There are about six Friends in Estonia, four in Latvia, even fewer in Lithuania and a few more in Poland and the other Central European states. Proportionate to their size the work the Central European Gathering is supporting is extraordinary.
We went asking questions about our peace testimony, and returned certain that it is needed now as much as ever. How it manifests in this climate is still emerging. What is certain is that our vocation is to make peace, which the world sorely needs right now.
Tim Gee is General Secretary of the Friends World Committee for Consultation. Tim, Nozizwe and Jeremy visited Central Europe in August 2022, and the statement was drafted afterwards.
Statement on the Peace Testimony and Ukraine
Quakers are a people who follow after peace, love and unity. Our peace testimony is our witness to the Truth as we experience it.
Our testimony manifests as a cumulative set of actions, continually tested and added to over centuries. These actions are diverse in form, but have been broadly united by:
1. Refusal to kill
2. Relief of suffering,
3. Building the institutions of peace, and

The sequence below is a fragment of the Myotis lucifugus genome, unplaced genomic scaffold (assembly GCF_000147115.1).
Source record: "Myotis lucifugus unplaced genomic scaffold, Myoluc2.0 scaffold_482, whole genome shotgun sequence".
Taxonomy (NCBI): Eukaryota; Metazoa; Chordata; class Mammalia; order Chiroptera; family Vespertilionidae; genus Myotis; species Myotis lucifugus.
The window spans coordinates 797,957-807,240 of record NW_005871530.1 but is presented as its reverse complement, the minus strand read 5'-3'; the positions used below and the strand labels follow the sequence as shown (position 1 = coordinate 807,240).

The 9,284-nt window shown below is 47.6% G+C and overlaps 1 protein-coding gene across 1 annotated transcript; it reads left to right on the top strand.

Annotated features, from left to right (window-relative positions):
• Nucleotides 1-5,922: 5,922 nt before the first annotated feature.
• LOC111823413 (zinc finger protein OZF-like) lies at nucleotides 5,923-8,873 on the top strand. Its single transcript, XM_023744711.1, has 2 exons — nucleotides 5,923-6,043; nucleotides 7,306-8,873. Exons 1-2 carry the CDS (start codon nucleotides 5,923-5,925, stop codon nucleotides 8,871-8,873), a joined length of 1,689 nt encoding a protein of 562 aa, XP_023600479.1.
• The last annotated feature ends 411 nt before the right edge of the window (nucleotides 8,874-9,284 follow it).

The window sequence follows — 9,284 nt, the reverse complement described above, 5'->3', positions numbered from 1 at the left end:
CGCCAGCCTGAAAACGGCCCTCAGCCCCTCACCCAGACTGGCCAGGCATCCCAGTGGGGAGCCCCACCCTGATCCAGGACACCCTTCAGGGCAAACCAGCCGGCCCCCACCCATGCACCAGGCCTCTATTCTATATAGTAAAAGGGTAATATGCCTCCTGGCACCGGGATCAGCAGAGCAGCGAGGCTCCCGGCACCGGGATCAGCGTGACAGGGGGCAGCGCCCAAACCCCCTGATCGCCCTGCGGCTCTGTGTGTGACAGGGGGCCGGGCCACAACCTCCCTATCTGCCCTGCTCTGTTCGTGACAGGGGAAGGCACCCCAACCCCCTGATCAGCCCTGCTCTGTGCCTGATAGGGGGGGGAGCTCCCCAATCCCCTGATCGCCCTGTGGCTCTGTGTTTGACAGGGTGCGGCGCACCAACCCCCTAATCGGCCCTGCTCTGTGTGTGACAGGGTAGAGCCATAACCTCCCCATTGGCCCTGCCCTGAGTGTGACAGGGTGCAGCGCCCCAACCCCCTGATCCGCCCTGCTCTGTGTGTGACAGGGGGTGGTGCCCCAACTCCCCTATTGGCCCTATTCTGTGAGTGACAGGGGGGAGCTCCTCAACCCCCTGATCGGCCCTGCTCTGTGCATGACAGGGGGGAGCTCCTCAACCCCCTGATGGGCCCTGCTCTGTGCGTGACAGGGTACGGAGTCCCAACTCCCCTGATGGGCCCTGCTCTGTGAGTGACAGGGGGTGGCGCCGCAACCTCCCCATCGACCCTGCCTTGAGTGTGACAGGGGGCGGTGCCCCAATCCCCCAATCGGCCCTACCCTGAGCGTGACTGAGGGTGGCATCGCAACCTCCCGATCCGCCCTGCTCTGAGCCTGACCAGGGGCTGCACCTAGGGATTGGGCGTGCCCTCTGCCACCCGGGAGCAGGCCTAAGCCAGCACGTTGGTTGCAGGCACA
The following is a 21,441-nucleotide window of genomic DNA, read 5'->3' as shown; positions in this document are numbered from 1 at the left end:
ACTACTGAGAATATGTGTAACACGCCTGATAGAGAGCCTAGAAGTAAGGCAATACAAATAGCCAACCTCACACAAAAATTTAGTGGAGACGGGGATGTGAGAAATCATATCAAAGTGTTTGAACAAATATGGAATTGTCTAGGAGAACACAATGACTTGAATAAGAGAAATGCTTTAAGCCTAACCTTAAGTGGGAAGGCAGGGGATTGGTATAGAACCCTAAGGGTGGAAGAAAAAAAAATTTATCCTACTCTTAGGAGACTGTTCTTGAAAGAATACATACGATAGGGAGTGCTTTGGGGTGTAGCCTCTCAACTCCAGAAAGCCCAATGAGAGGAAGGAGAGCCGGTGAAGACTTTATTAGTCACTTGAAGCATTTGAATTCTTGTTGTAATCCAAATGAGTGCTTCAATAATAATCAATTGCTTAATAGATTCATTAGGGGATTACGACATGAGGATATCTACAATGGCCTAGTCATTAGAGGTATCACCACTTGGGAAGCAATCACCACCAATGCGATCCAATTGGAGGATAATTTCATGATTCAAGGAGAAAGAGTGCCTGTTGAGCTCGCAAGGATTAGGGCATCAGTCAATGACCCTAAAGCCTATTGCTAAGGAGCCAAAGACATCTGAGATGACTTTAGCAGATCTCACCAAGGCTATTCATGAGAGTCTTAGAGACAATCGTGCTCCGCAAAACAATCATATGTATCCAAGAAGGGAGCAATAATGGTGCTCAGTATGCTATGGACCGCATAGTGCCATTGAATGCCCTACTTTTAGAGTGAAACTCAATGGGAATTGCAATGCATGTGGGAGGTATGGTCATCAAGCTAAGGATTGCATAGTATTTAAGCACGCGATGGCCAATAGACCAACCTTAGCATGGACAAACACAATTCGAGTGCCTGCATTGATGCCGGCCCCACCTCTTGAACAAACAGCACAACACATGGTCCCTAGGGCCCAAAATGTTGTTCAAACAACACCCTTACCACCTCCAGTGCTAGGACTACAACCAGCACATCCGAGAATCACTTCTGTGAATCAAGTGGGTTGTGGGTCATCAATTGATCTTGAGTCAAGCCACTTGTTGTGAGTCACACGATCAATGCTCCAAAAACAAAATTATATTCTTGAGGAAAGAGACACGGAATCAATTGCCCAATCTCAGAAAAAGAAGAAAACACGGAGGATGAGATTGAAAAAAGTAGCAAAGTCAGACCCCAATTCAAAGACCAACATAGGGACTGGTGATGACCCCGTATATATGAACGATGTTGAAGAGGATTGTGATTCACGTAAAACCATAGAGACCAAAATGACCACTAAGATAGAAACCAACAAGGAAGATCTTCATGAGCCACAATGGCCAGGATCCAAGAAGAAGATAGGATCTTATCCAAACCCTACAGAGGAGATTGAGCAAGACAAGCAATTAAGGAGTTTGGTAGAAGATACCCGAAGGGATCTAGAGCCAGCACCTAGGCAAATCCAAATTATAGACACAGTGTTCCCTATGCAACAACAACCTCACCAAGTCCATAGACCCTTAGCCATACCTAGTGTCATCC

4. Supporting peacebuilding and removing the causes of war.
At the onset of the full scale invasion of Ukraine by Russia, the Friends World Committee for Consultation issued a Christian Call for Peace, affirming that invasion and occupation are the opposite of Christ’s universal call to reconciliation and unity, and echoing church statements in many countries, including Ukraine, calling for an immediate ceasefire replaced by a peacemaking dialogue. This call would echo the Golden Rule (treat others as you would want to be treated) which is a foundational value of all major world religions, has the potential to eliminate violence, and helps us to recognize one another.
Almost by definition, peacemaking often involves engaging with people making war and understanding the reasons they do so. Nevertheless, our vocation as a peace church is to seek and make real the peaceful alternatives to armed conflict, which with God’s help, are possible, and to ensure that the long-lasting human costs of war are not forgotten or neglected.